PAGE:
Celtic now must travel to Udine and win after succumbing to a slim defeat to group winners Atletico Madrid. Arda Turan’s ever-so-fortunate first-half strike flew over Beram Kayal’s head, and the unsighted Fraser Forster’s hands weren’t strong enough. Though the hosts started brightly, Atleti seemed to be holding back from stepping up the gears – and in the end put in just enough to hold off a feisty Celtic.
As thoroughly expected in the tictactic preview, manager Neil Lennon had to make the difficult decision of dropping one of either in-form Gary Hooper or Anthony Stokes, in the name of stability, matching Atleti’s expected 5 man midfield.
It was Hooper who had to be dropped – his hat-trick against St Mirren on Saturday not enough to usurp the more consistent (at least this season,) Stokes. Ki Sung-Yeung came in – with 44 international caps, one of Lennon’s most tried and trusted employees.
Tactically, the positioning of the wide midfielders highlights just how attacking Saturday’s 4-2-2-2 is in nature, as here they played in similar positions in a 4-3-3. With Ki also pressing high early on, the formation was arguably a highly aggressive 4-2-3-1.
Better news though on the injury front, with Scott Brown and Charlie Mulgrew fit for the bench.
Though the winners of the 2009-10 competition in the lead-up to this match were all but through to the next stage, the deal was yet to be sealed and therefore a full-strength side was fielded by Gregorio Manzano.
So strong in fact, that only 1 change was made to the side that lost 4-1 away to arch-rivals Real Madrid. Mario Suarez started in central midfield in a like-for-like swap with Paulo Assuncao. €40m striker Falcao was only fit enough after injury for the bench, while Thibaut Courtois was retained in goal despite his red-card at the weekend.
Manzano lined his side up in the trademark 4-2-3-1, with Diego possibly further forward, closer to Adrien than his positioning against Real Madrid – likely in an attempt to take advantage of the “open” space between the lines.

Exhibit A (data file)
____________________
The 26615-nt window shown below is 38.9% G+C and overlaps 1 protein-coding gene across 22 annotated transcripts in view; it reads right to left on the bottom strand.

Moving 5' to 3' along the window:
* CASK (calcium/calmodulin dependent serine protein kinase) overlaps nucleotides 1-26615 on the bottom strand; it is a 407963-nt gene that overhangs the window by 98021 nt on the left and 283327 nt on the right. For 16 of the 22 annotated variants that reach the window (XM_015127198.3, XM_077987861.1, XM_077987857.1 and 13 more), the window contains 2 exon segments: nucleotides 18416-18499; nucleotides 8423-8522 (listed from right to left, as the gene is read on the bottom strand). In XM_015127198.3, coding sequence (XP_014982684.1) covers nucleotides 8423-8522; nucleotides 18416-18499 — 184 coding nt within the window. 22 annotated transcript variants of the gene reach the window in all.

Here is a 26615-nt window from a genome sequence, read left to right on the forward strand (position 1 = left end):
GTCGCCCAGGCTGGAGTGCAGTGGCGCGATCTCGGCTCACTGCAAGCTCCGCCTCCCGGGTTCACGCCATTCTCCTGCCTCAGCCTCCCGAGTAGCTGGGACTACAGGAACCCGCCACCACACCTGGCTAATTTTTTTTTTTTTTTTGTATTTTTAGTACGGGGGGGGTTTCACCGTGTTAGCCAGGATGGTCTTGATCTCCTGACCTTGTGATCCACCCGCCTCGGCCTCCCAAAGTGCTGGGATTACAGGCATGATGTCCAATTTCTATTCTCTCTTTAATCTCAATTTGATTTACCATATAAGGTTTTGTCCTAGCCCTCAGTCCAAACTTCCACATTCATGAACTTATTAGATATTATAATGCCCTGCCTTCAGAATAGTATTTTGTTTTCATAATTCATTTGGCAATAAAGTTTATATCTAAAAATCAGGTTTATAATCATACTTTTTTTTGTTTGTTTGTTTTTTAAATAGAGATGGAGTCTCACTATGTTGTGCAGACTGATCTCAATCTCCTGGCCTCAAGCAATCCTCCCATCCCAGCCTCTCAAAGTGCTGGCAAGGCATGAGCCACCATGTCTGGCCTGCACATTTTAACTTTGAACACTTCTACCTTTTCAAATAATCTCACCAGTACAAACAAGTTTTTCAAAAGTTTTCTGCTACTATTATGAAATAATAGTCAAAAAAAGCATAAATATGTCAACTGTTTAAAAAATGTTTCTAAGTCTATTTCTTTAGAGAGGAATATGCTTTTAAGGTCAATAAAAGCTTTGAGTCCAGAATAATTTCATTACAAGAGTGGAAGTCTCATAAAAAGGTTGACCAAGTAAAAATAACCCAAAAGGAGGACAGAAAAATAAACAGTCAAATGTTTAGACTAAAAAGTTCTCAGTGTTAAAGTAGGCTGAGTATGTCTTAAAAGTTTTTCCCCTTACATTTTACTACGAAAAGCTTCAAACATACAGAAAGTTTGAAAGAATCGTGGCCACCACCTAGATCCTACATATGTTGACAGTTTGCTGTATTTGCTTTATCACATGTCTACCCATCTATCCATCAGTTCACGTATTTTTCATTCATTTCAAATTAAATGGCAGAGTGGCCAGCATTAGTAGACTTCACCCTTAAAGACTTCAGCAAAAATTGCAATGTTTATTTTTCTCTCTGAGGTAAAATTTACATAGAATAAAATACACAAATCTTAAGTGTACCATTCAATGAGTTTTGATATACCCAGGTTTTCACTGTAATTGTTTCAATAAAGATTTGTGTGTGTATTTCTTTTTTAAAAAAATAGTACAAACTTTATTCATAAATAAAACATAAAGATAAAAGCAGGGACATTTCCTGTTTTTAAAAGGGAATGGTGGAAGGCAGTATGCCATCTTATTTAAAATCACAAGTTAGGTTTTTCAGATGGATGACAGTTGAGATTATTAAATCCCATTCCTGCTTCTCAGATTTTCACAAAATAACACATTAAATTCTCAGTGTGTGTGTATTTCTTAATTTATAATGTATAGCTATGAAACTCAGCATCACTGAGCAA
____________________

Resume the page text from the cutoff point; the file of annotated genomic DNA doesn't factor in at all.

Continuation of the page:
Celtic’s bright opening
While the early period was closely contested, if anything Celtic were emerging as the more keen to create chances. Kayal and Wanyama were providing a veritable shield in front of the back four, while the attacking players – particularly Samaras and James Forrest on either flank – were potent and direct. The Greek continuing his current blistering form where as Forrest putting in a dribbling performance finally enough to turn the heads of Europe’s richest.
Still, Atleti threatened on the break with Eduardo Salvio scunnering a gilt-edged chance in the very early stages – his stooped free header in the 6-yard box going wide, and Salvio again almost capitalising on confusion between Forster and his defence.
With regards to a familiar theme on this blog – Lennon’s perfect 10 – Ki seemed to be pushing as high up as possible – close to the striker. Not his natural best, and unfortunately, so uncomfortable as not to have too much input into Celtic’s attacks.
Just when it looked like one of the urgent bursts forwards would yield a goal, Arda Turan stunned the home support with a fairly fortuitous goal. After failing to convincingly clear a corner, Turan forced a strike through a congested ruck of bodies. Forster was unsighted and probably anticipated a (difficult) header from Kayal. The ball whizzed over the Israeli’s head, unsettling Forster’s rhythm and squeezing through his gloves.
Perhaps it was an indirect repercussion of Lennon’s setup at corners. More defensive bodies than ever have been committed to defending the 6 yard box, and it was only really James Forrest getting out belatedly to pressurise the strike.
Majstorovic was causing problems attacking corners and perhaps the two best chances fell to Samaras – first flicking on a Majstorovic header which was saved well by Courtois, and then blasting over from 18 yards after a fine lay-off from Stokes.
Having enjoyed most of the possession in the opening 30 minutes, the goal seemed undeserved – but that’s the clinical quality of a side like Atleti. The goal also had a serious effect on Celtic’s gameplan.